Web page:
From the Simons institute

Last year I had a great sabbatical at Harvard university, and this semester, thanks to the flexibility of the NEU administration, I am at the Simons institute in Berkeley for their program on fine-grained algorithms and complexity. The institute is amazing, and there is an avalanche of interesting talks which is overwhelming, even by Boston standards.

As with all great things, one can wonder if the institute could be made even better. Here are two small thoughts about this. The first is about housing. I think it would be nice to have a block of houses managed by the institute. And I think I would think so even if my experience with finding housing hadn’t been what it has been. The starting point is that I could not find anything that suited me. Whatever the reason for this, it was definitely *not* because of lack of support from the institute. At some point a good listing did come out, and I immediately grabbed it, but after a long exchange the landlord changed their mind. By that time it was very late in the game, and it was harder to find anything. Since I was about to spend more time looking for an apartment than actually living there, I decided to go all-out and pay a rent that is ridiculous even for someone who rented in New York city. Naturally, I ended up in a terrible place. For one thing, I happen to disagree with the landlord’s calculation that a human being needs less than 100 square feet to survive. Shame on me for not inquiring about the size of the unit. So, even if the market looked completely hopeless, I had to get back into it. Here again the institute’s staff was extremely supportive, and in a reversal of fortune they spotted an ad for a place which turned out to be fantastic.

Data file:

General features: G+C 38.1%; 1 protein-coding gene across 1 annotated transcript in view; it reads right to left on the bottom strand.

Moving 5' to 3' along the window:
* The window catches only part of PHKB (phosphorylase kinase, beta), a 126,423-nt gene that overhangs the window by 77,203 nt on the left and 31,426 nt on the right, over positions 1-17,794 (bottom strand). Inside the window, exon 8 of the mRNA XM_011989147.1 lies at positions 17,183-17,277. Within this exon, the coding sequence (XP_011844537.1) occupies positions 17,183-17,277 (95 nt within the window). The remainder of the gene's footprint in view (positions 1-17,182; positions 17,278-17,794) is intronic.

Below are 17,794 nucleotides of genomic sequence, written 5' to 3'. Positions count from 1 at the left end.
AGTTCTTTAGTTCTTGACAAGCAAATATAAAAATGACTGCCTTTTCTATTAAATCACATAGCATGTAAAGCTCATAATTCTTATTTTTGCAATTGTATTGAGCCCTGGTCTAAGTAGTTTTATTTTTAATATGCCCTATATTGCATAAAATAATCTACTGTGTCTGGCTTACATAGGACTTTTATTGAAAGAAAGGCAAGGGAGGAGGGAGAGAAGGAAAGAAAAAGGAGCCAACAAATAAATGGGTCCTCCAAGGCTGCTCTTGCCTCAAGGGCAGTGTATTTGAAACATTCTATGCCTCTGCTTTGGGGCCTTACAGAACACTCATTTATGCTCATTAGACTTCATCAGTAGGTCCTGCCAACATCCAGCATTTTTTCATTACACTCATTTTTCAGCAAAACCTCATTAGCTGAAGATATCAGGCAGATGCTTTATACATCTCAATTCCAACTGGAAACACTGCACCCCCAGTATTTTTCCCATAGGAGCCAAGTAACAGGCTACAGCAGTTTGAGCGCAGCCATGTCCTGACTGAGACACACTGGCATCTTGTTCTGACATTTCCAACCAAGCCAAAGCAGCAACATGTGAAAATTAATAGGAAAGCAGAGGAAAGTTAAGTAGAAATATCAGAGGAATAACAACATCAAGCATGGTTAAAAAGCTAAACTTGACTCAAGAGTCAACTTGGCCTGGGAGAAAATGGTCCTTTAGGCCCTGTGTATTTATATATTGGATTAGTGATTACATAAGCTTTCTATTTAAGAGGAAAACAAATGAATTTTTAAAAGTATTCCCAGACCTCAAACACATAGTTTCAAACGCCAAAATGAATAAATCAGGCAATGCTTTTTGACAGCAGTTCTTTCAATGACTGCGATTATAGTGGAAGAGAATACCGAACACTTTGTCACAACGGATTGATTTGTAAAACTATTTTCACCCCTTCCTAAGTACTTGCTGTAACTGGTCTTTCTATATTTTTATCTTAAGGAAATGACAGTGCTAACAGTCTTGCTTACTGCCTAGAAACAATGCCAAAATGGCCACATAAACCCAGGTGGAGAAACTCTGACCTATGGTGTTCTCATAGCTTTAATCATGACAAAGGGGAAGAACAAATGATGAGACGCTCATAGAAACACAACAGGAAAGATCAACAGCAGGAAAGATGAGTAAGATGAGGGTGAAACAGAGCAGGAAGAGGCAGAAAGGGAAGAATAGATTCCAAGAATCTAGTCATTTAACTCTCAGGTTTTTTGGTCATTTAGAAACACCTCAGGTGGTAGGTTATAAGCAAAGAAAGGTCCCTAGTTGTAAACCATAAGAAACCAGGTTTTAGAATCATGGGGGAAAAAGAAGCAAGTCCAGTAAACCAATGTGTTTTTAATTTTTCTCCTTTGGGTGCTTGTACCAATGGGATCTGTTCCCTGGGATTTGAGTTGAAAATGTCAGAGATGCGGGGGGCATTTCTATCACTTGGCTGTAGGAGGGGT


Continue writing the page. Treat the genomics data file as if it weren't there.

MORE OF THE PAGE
The second is equipment. I was given a nice corner office, substantial financial support, a bike, a keyboard/mouse set, and a monitor, but not a computer. Admittedly, this is not a great loss, because setting up a new machine is almost as much hassle as bringing your own. This brings me to a point which has nothing to do with the institute, but which I’ll make here. What I would like are machines where you just need to push a button to have your exact workbench appear. This would be great even if it took a little installation time, as long as everything was automated, because you could just push that button ahead of time. Of course we do have Chromebooks, rollApp, Remote Desktop, et cetera, but none of this comes close to having your own settings. Indeed, today’s solution to the problem amounts to travelling with your own laptop — something which brings to my mind the expression “downfall of mankind.”

I am reminded of a Java project that I did during my undergraduate at La Sapienza. We had to program an application at home, and then show it to the professors in the department. My group was perhaps the only one which did not drag their own desktop computer to run the application. So much for Java. We were quite proud of showing up with just a floppy disk, until our application did in a few minutes something that had never done in days of intense domestic beta-testing.

Going back to the talks that we had, Zuckerman gave a talk about his impressive 2-source extractor with Eshan Chattopadhyay. One component of their construction is an extractor for n-bit sources where n-n0.99 bits are polylog(n)-wise independent, and the other n0.99 are an arbitrary function of the former, which answers a question raised in a paper of mine. Alexander Kulikov spoke about his better-than-3n lower bound for the circuit complexity of an explicit function, with Magnus Gausdal Find, Alexander Golovnev, and Edward Hirsch. Their strongest lower bounds are for computing extractors for degree-2 GF(2) polynomials, an object that is not currently available. And I talked about the Local Reductions developed with Jahanjou and Miles.

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